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Multiscale modelling of stimuli-responsive nanoreactors

Project description

Revolutionising the nanoparticle catalysis process

The advancement and refinement of nanoscience play a pivotal role in numerous industries and fields, offering solutions to existing problems and providing alternative options. Among these nanoscience fields, catalysis using metal nanoparticles holds significant potential for yielding substantial benefits, especially given the increasing demand for fuel, environmental remediation and climate change-related drugs. The ERC-funded NANOREACTOR project aims to drive innovation by pushing the boundaries of nanoparticle catalysis. To achieve this goal, the project will employ thermosensitive yolk-shell carrier systems, thereby enhancing the catalytic process with improved control and efficiency.


The catalysis by metal nanoparticles is one of the fastest growing areas in nanoscience due to our society's exploding need for fuels, drugs, and environmental remediation. However, the optimal control of catalytic activity and selectivity remains one of the grand challenges in the 21st century.

Here, I propose to theoretically derive design rules for the optimization of nanoparticle catalysis by means of thermosensitive yolk-shell carrier systems. In the latter, the nanoparticle is stabilized in solution by an encapsulating, thermosensitive hydrogel shell. The physicochemical properties of this polymeric 'nanogate' react to stimuli in the environment and thus permit the reactant transport and the diffusion-controlled part of the catalytic reaction to be switched and tuned, e.g. by the temperature or the pH. The novel hybrid character of these emerging 'nanoreactors' opens up unprecedented ways for the control of nanocatalysis due to new designable degrees of freedom.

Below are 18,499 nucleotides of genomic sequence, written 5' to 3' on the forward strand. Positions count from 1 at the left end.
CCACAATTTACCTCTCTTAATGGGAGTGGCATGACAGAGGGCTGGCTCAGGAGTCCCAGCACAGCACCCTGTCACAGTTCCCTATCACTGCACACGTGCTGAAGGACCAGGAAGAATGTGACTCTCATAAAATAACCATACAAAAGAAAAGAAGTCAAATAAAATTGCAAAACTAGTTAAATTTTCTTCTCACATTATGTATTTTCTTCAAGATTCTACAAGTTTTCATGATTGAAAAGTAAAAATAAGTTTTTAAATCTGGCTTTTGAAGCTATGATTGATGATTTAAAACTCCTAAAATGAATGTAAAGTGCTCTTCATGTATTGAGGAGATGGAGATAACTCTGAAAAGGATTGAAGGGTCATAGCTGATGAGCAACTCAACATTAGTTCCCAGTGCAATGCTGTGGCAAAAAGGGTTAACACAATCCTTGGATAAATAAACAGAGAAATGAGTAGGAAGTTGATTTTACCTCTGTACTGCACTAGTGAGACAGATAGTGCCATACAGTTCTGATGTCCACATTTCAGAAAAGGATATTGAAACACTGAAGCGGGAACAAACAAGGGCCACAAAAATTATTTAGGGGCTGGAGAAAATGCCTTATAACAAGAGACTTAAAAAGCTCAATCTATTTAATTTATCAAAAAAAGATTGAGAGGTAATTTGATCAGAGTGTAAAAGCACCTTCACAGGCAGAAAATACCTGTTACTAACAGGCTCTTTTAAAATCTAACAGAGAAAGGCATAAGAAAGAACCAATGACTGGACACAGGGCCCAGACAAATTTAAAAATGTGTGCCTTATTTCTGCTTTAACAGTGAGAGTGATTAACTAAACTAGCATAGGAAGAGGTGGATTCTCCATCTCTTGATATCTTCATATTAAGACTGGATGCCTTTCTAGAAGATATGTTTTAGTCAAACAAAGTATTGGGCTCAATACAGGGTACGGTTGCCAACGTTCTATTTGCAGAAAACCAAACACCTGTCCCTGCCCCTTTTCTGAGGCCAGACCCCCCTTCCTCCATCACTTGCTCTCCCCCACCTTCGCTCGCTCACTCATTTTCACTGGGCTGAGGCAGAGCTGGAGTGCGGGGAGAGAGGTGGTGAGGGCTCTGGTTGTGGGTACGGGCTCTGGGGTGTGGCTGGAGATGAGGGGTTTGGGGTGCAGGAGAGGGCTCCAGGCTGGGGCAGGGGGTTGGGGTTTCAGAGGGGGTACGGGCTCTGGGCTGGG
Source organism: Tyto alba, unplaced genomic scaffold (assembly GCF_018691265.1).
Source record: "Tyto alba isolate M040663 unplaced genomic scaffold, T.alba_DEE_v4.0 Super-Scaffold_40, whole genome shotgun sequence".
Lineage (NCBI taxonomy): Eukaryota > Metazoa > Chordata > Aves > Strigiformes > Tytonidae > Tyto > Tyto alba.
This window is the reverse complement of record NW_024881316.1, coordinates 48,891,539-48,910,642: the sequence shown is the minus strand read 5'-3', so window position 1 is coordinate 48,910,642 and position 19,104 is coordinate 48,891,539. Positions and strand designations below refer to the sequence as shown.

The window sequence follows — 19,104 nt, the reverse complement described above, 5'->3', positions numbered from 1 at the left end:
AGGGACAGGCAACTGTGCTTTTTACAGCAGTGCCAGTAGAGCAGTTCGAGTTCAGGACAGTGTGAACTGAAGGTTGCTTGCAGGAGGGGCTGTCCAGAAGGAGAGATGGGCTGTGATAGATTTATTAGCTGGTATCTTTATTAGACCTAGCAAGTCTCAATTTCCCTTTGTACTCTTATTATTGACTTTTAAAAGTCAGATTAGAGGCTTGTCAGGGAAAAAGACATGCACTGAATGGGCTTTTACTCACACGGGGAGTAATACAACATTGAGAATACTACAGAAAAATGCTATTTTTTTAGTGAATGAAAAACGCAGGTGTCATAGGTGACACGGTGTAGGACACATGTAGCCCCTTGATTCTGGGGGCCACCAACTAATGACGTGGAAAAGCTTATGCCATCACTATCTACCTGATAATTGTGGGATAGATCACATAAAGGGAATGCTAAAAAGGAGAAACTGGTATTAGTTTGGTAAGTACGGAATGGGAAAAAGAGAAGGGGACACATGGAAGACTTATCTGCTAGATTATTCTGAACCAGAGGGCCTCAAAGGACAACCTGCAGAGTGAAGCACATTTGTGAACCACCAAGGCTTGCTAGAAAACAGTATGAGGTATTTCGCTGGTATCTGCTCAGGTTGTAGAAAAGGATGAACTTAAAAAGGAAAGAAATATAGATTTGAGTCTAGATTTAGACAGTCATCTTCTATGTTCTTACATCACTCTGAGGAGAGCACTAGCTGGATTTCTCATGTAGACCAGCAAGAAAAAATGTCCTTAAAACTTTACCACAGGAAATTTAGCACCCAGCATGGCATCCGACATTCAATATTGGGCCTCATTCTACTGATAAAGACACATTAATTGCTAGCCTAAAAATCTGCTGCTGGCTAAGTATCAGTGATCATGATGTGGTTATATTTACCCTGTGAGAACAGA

The complex mechanisms behind stimuli-responsive nanocatalysis call for a concerted, interdisciplinary modelling approach that has converged in my group in the recent years. In particular, it can only be achieved by combining my expertise in multiscale computer simulations of solvated polymers with the statistical and continuum mechanics of soft matter structures and dynamics. The key challenge is to integrate the molecular solvation effects and our growing knowledge of hydrogel mechanics and thermodynamics into advanced reaction-diffusion equations for a quantitative rate prediction. In addition, I envision exciting novel phenomena such as a chemo-mechanical 'self-regulated catalysis' or an amplifying 'resonant catalysis', if hydrogel response and fluctuations couple to the chemical output signal.

The expected results and design principles will help our collaborators to synthesize tailor-made, superior nanocatalysts and will advance our understanding of their structure-reactivity relationship.



Net EU contribution
€ 558 437,50
79098 Freiburg

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Baden-Württemberg Freiburg Freiburg im Breisgau, Stadtkreis
Activity type
Higher or Secondary Education Establishments
Other funding
€ 0,00

Beneficiaries (2)